Japanese artist Mariko Kusumoto uses translucent fabric to produce balloon-like objects, orbs that contain various forms trapped within their soft exterior. The creations inside range from smaller versions of the spherical sculptures to sea creatures and cars, playful forms that fit the bright colors Kusumoto chooses for her works. To set the polyester fabric into the shapes she desires she heats the pieces to the right temperature, allowing the material to memorize the shape she wishes to create. These works are then formed into sculptural or wearable objects, 3D jewelry that can be worn around the neck.
“My work reflects various, observable phenomena that stimulate my mind and senses; they can be natural or man-made,” said Kusumoto in her artist statement. ” I ‘reorganize’ them into a new presentation that can be described as surreal, amusing, graceful, or unexpected.”
The Massachusetts-based artist’s work is in the permanent collections of the Museum of Fine Arts Boston, The Kock Collection at the Swiss National Museum, Racine Art Museum, and Morikami Museum and Japanese Gardens and is represented by Mobilia Gallery in Cambridge, MA. You can see more of her sculptural and wearable works on her Facebook.
We have a bunch of fun new objects in the Colossal Shop this month including a new Ferrofluid Skull from Concept Zero, as well as a Magnetic Hourglass and Animal Multi-Tool, both from Kikkerland. This and lots more now in the shop!
Sometimes it seems long gone are the days of kids sitting down and playing with simple wooden toys, trading tactile objects for screens and buttons. Freelance illustrator and 3D artist artist Mat Szulik straddles the two worlds of digital and physical in this fantastic series of conceptual wood toys based on digital polygons. Titled PolyWood v1.0, the series of 8 creatures are all digital, using wood textures mapped to Szulik’s geometric illustrations. I can’t imagine how something like this could be produced or carved from actual wood, but they’re lovely to look at regardless. (via Behance)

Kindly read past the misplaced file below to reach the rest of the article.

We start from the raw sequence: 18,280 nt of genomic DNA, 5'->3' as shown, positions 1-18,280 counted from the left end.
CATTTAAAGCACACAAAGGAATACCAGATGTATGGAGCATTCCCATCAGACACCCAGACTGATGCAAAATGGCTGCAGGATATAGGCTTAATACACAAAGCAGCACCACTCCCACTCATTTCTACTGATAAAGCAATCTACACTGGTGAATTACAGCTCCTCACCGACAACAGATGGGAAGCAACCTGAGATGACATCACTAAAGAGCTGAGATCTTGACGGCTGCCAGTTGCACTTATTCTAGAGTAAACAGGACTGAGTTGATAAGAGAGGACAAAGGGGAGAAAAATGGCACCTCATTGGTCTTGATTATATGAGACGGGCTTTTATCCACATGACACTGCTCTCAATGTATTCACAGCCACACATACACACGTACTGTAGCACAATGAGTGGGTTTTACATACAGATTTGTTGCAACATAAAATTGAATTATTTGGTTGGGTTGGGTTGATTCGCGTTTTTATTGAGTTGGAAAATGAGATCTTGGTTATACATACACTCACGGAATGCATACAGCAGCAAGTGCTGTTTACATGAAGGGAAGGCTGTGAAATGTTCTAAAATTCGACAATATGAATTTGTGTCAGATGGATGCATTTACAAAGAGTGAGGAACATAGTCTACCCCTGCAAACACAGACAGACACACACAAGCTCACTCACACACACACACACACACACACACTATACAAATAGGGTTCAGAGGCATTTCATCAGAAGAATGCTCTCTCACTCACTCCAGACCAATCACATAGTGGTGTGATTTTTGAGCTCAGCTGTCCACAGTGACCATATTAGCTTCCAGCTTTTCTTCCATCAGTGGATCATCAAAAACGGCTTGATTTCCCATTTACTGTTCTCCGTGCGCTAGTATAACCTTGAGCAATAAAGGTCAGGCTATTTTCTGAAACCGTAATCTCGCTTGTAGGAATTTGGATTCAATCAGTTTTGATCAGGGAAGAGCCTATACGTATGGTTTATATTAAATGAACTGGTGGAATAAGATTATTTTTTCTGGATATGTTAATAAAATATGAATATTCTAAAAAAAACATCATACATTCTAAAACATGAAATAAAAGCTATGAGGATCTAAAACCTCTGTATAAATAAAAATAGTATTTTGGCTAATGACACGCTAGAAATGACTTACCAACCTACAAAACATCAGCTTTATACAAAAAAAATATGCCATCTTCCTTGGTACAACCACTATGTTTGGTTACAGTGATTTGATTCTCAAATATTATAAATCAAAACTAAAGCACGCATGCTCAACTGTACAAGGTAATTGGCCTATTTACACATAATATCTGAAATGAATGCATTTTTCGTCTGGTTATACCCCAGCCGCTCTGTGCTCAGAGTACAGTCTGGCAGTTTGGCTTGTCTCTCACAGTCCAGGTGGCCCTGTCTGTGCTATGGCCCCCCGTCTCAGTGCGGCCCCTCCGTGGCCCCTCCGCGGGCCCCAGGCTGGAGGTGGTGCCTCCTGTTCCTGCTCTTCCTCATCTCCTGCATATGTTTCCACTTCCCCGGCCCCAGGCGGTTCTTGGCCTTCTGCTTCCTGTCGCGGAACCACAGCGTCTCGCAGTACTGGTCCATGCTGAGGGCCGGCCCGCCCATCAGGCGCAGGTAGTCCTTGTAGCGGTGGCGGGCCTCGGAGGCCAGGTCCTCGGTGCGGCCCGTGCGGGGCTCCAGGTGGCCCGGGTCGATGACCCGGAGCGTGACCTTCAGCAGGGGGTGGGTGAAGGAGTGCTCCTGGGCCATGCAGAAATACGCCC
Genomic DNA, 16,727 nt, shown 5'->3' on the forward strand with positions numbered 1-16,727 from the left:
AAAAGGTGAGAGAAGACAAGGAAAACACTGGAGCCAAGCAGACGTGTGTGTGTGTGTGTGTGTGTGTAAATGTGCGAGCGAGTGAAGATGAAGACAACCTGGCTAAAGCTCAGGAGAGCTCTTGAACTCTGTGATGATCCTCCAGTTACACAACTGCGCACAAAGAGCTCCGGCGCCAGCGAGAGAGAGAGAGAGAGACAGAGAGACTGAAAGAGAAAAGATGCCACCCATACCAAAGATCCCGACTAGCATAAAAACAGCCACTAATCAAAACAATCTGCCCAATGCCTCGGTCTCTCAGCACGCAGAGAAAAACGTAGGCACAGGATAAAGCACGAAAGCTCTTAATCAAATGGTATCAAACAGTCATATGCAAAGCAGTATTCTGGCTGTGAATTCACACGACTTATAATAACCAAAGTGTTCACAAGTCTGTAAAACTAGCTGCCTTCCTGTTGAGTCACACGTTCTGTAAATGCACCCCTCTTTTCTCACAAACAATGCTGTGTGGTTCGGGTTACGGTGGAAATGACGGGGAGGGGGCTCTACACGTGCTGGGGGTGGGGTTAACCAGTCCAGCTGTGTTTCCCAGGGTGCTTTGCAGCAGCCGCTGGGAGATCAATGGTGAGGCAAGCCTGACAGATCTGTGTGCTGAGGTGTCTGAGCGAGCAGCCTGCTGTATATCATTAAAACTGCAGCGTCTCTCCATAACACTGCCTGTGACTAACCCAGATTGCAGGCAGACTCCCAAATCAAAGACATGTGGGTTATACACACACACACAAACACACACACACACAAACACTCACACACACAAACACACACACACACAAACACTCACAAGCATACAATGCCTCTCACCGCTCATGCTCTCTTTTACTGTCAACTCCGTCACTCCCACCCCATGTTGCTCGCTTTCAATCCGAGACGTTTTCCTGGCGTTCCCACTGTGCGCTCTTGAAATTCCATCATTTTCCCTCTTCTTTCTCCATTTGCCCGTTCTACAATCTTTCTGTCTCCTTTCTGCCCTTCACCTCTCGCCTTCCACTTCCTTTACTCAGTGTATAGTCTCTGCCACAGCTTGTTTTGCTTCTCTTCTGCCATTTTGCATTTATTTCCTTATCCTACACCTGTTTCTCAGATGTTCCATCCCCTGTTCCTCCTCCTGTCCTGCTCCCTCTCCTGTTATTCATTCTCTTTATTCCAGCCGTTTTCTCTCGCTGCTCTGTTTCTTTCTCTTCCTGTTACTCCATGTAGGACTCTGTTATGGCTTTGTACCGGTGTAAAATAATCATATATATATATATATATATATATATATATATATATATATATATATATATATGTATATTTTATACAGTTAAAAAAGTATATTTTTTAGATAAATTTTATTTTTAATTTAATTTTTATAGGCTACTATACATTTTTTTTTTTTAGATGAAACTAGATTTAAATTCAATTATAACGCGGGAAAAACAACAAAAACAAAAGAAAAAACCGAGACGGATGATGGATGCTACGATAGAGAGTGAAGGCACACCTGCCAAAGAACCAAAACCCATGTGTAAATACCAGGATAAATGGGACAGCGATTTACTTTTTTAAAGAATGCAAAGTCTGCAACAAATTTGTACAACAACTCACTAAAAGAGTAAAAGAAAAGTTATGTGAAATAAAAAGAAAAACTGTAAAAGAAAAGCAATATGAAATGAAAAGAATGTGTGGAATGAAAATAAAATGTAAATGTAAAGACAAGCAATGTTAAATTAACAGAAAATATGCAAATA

Digital artist and animator Carl Burton creates quick atmospheric GIFs that blend elements of science fiction and surrealism. Glittering illuminated tentacles appear to twist through the dark while neon lasers emerge from deep pools of water. Much of what you see here represents Burton’s personal experiments, but the NYC-based creative also lends his illustrative style to images for long-form publications around the web. He works primarily with Cinema 4D, Photoshop, and After Effects, spending several hours or even days on a single GIF depending on its complexity. You can see more of his work on Tumblr. (via This Isn’t Happiness)
Berlin-based Mo Ganji produces tattoos that utilize a single line, black images with little more detail than a couple of dots to offset his swirling strokes. The images are all figural, yet range from elephants and koi fish to more gestural images of half-drawn faces. Each work is breathtaking in its simplicity, stark images that relate to the artist’s own views of mastering a simple and honest life. To check out more of Ganji’s work, head over to his Instagram. (via Coudal)
Embroidering rackets rather than swinging them, Danielle Clough (previously) uses thick thread to create multi-colored images of aloe and other fauna on vintage tennis rackets, the strings acting as her loom. Recently the Cape Town-based artist and designer was commissioned by Vans to embroider four pairs of shoes—a task that lead to kicks decorated with kiwis and pears, Pussy Riot, and a rat seen below.
Clough has also begun to embroider on fences, taking her craft to public arenas such as this years Upfest where she will be completing her first public street art embroidery. You can see more detailed images of her work on her Instagram, and a behind the scenes look at her process on her blog.